A wedding and few songs- A musical story
Once upon a time…
There was a time when actual weddings and their filmed versions in Hindi movies showed some solidarity. The open yard and the flowers all over the place. The women sitting in a corner and singing wedding songs with children running around helter skelter squealing in delight at finally being able to run away from the clutches of preoccupied mothers. The men looking important and somber while they went about doing “useful” stuff for the wedding. There was a time when things were simple.
Gone are those days when weddings were a modest affair. Nowadays weddings are flashy and glitzy, and “over the top” is the new “normal“. I could site numerous examples of how things have changed since now and then but because this is about music I will focus on music. So when previously music in the wedding meant songs that Aunties sang to tease the bride and groom, nowadays it is about DJ nights and disco lights, with people dancing off to glory while the actual ceremony would often take place without much attention being paid to it.
But I should explain myself before I proceed. I am getting married you see (blush!). And while everyone else is running around trying to arrange for everything else, I stay cooped in my room trying to decide what music will be played during my wedding. I mean, won’t it be sacrilege, not having a playlist for my own wedding? Specially since I have a song for everything? I scanned a lot of places for a readymade list (the lazy bum that I am) but failed to find one. Which is why I am sharing with you part of the playlist that I finally came up with for the Great Day.
The playlist has to start with something slow and sweet, kind of like a warm-up, you see. And my story starts with the day before the wedding when I will be surrounded by my cousins and friends and family members. Challka Challka Re (Saathiya) is about the bride’s friends describing for her the feelings that she can never put into words. The song is all about a little teasing, a little advising and a little reminding the bride what entails being married afterall. The quintessential ingredients to make the bride sit and blush and smile, I tell you.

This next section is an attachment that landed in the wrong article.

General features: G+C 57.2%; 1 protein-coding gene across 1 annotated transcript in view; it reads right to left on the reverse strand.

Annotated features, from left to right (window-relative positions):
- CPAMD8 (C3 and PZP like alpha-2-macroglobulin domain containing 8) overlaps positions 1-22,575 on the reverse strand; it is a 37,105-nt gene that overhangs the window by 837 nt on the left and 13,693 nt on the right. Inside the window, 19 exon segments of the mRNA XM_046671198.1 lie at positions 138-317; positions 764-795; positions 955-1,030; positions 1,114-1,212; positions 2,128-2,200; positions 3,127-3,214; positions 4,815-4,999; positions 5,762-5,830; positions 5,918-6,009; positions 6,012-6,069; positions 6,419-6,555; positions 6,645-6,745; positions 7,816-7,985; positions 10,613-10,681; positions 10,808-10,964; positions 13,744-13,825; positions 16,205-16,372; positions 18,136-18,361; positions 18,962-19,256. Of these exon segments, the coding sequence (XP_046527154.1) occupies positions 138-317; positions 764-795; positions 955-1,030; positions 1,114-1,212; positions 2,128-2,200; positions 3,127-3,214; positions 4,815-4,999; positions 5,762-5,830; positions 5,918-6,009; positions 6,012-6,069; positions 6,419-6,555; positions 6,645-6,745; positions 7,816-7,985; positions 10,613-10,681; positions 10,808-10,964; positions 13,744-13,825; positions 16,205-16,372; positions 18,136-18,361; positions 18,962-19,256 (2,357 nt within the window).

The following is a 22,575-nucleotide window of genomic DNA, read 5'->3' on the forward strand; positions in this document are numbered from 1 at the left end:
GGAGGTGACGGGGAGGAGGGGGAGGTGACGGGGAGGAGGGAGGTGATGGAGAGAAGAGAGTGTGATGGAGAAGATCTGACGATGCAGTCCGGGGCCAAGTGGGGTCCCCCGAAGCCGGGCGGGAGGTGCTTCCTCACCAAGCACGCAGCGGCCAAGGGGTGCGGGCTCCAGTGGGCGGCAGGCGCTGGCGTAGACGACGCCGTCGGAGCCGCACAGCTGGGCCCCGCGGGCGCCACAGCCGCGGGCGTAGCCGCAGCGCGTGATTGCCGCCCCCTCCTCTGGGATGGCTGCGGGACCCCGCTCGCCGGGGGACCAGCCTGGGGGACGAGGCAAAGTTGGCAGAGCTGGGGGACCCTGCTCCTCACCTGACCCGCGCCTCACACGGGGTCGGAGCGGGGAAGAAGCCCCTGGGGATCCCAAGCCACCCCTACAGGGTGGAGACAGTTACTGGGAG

And while in the bride’s place it is all about the emotions and sentiments leaning a little towards a happy melancholy, in the groom’s place it is more about how the guy now officially loses the cool “single” stamp. Don’t get me started on how I find it unfair that the guy is considered doomed just because he is getting a wife, but well, I can almost imagine Saiyyan Re (Salaam-E-Ishq) being played in full blast in the groom’s place on the day before the wedding. I imagine raucous friends and taunting girls surrounding him and asking him to change his mind when there’s still time. Add to it that it is the kind of song people love dancing too. Throw in an old flame and boy doesn’t it make for one sizzling number. Or maybe I am just a little hung up on Priyanka Chopra dancing to that song in the movie.
Ah, but it is not just about the teasing and taunting. So later, when the noise has subsided and the groom has some time to think for himself, he thinks of his bride and then wonders what she must be doing. The classic Mehendi Lagake Rakhna (Dilwale Dulhania Le Jayenge) is a must in any wedding playlist. Immortalized by Kajol in her green lehenga and Shahrukh in his Pathani suit, this song must be the first one that comes to anybody’s mind when they think about a wedding. The mehendi, the sehra, the anticipation, the romance…. This song has it all